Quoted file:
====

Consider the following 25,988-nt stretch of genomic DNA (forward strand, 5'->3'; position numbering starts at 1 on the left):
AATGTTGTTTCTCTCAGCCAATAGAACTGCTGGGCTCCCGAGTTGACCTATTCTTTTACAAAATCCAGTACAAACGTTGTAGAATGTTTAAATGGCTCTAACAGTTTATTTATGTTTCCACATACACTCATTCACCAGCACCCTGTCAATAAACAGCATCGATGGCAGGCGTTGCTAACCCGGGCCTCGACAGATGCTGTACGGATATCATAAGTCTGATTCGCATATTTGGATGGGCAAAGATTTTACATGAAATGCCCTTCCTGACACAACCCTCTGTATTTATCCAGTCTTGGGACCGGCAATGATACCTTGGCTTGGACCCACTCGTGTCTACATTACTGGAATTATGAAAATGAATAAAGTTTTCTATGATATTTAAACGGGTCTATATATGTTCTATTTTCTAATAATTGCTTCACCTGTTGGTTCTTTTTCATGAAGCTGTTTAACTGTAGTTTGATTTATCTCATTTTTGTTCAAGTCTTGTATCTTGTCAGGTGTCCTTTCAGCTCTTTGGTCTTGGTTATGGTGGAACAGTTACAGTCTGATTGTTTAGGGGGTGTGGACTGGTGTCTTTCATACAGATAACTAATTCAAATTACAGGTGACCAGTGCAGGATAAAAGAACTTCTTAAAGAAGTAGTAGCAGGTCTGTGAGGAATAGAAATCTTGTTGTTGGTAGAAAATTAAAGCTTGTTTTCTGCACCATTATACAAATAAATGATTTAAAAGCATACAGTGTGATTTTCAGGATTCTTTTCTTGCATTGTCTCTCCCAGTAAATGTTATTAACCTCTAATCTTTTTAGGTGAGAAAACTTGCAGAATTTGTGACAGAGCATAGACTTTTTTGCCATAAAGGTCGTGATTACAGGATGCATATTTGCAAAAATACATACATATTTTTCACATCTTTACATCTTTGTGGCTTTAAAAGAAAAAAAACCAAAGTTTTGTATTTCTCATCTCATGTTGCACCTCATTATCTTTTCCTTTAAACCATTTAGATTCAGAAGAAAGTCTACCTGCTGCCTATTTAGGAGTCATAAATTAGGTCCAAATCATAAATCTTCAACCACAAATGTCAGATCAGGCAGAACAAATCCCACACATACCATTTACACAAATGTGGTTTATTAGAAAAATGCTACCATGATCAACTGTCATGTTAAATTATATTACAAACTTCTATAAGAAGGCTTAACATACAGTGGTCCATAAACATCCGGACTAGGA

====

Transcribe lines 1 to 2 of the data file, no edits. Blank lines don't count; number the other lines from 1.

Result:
Consider the following 25,988-nt stretch of genomic DNA (forward strand, 5'->3'; position numbering starts at 1 on the left):
AATGTTGTTTCTCTCAGCCAATAGAACTGCTGGGCTCCCGAGTTGACCTATTCTTTTACAAAATCCAGTACAAACGTTGTAGAATGTTTAAATGGCTCTAACAGTTTATTTATGTTTCCACATACACTCATTCACCAGCACCCTGTCAATAAACAGCATCGATGGCAGGCGTTGCTAACCCGGGCCTCGACAGATGCTGTACGGATATCATAAGTCTGATTCGCATATTTGGATGGGCAAAGATTTTACATGAAATGCCCTTCCTGACACAACCCTCTGTATTTATCCAGTCTTGGGACCGGCAATGATACCTTGGCTTGGACCCACTCGTGTCTACATTACTGGAATTATGAAAATGAATAAAGTTTTCTATGATATTTAAACGGGTCTATATATGTTCTATTTTCTAATAATTGCTTCACCTGTTGGTTCTTTTTCATGAAGCTGTTTAACTGTAGTTTGATTTATCTCATTTTTGTTCAAGTCTTGTATCTTGTCAGGTGTCCTTTCAGCTCTTTGGTCTTGGTTATGGTGGAACAGTTACAGTCTGATTGTTTAGGGGGTGTGGACTGGTGTCTTTCATACAGATAACTAATTCAAATTACAGGTGACCAGTGCAGGATAAAAGAACTTCTTAAAGAAGTAGTAGCAGGTCTGTGAGGAATAGAAATCTTGTTGTTGGTAGAAAATTAAAGCTTGTTTTCTGCACCATTATACAAATAAATGATTTAAAAGCATACAGTGTGATTTTCAGGATTCTTTTCTTGCATTGTCTCTCCCAGTAAATGTTATTAACCTCTAATCTTTTTAGGTGAGAAAACTTGCAGAATTTGTGACAGAGCATAGACTTTTTTGCCATAAAGGTCGTGATTACAGGATGCATATTTGCAAAAATACATACATATTTTTCACATCTTTACATCTTTGTGGCTTTAAAAGAAAAAAAACCAAAGTTTTGTATTTCTCATCTCATGTTGCACCTCATTATCTTTTCCTTTAAACCATTTAGATTCAGAAGAAAGTCTACCTGCTGCCTATTTAGGAGTCATAAATTAGGTCCAAATCATAAATCTTCAACCACAAATGTCAGATCAGGCAGAACAAATCCCACACATACCATTTACACAAATGTGGTTTATTAGAAAAATGCTACCATGATCAACTGTCATGTTAAATTATATTACAAACTTCTATAAGAAGGCTTAACATACAGTGGTCCATAAACATCCGGACTAGGA